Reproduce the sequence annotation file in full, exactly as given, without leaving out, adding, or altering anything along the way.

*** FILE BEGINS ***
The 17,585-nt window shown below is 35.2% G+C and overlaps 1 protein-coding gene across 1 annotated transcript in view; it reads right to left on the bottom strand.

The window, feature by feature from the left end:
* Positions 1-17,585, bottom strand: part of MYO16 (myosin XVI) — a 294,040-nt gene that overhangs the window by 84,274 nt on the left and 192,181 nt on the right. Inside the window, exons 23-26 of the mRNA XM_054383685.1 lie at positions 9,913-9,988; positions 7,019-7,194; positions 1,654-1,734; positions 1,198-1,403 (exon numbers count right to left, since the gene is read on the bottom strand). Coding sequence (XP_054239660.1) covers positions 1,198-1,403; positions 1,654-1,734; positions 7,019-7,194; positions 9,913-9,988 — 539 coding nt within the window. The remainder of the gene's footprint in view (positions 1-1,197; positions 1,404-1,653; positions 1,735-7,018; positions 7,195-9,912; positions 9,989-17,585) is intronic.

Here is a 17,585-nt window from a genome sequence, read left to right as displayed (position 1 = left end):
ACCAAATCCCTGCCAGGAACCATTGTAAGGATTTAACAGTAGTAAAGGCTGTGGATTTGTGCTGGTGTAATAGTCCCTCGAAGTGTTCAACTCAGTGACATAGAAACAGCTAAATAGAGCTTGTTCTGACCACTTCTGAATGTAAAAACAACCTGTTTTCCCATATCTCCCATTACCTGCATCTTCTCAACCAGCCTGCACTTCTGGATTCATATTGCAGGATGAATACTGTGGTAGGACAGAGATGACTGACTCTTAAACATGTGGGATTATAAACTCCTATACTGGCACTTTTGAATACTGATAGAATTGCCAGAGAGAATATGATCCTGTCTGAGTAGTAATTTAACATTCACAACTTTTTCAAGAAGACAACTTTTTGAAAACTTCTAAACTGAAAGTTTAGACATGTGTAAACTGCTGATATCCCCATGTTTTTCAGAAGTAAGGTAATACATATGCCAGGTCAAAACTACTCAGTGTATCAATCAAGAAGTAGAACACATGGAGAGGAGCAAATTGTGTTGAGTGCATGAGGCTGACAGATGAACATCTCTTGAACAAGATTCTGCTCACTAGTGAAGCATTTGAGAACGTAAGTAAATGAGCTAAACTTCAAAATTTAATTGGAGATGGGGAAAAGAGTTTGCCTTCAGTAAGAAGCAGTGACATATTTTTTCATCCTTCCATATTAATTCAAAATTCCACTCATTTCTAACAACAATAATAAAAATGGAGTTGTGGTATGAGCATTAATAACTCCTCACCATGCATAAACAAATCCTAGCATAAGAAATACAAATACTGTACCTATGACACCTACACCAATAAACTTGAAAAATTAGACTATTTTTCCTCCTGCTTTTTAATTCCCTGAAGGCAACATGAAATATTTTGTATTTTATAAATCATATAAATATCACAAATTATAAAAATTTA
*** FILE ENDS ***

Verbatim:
The 17,585-nt window shown below is 35.2% G+C and overlaps 1 protein-coding gene across 1 annotated transcript in view; it reads right to left on the bottom strand.

The window, feature by feature from the left end:
* Positions 1-17,585, bottom strand: part of MYO16 (myosin XVI) — a 294,040-nt gene that overhangs the window by 84,274 nt on the left and 192,181 nt on the right. Inside the window, exons 23-26 of the mRNA XM_054383685.1 lie at positions 9,913-9,988; positions 7,019-7,194; positions 1,654-1,734; positions 1,198-1,403 (exon numbers count right to left, since the gene is read on the bottom strand). Coding sequence (XP_054239660.1) covers positions 1,198-1,403; positions 1,654-1,734; positions 7,019-7,194; positions 9,913-9,988 — 539 coding nt within the window. The remainder of the gene's footprint in view (positions 1-1,197; positions 1,404-1,653; positions 1,735-7,018; positions 7,195-9,912; positions 9,989-17,585) is intronic.

Here is a 17,585-nt window from a genome sequence, read left to right as displayed (position 1 = left end):
ACCAAATCCCTGCCAGGAACCATTGTAAGGATTTAACAGTAGTAAAGGCTGTGGATTTGTGCTGGTGTAATAGTCCCTCGAAGTGTTCAACTCAGTGACATAGAAACAGCTAAATAGAGCTTGTTCTGACCACTTCTGAATGTAAAAACAACCTGTTTTCCCATATCTCCCATTACCTGCATCTTCTCAACCAGCCTGCACTTCTGGATTCATATTGCAGGATGAATACTGTGGTAGGACAGAGATGACTGACTCTTAAACATGTGGGATTATAAACTCCTATACTGGCACTTTTGAATACTGATAGAATTGCCAGAGAGAATATGATCCTGTCTGAGTAGTAATTTAACATTCACAACTTTTTCAAGAAGACAACTTTTTGAAAACTTCTAAACTGAAAGTTTAGACATGTGTAAACTGCTGATATCCCCATGTTTTTCAGAAGTAAGGTAATACATATGCCAGGTCAAAACTACTCAGTGTATCAATCAAGAAGTAGAACACATGGAGAGGAGCAAATTGTGTTGAGTGCATGAGGCTGACAGATGAACATCTCTTGAACAAGATTCTGCTCACTAGTGAAGCATTTGAGAACGTAAGTAAATGAGCTAAACTTCAAAATTTAATTGGAGATGGGGAAAAGAGTTTGCCTTCAGTAAGAAGCAGTGACATATTTTTTCATCCTTCCATATTAATTCAAAATTCCACTCATTTCTAACAACAATAATAAAAATGGAGTTGTGGTATGAGCATTAATAACTCCTCACCATGCATAAACAAATCCTAGCATAAGAAATACAAATACTGTACCTATGACACCTACACCAATAAACTTGAAAAATTAGACTATTTTTCCTCCTGCTTTTTAATTCCCTGAAGGCAACATGAAATATTTTGTATTTTATAAATCATATAAATATCACAAATTATAAAAATTTA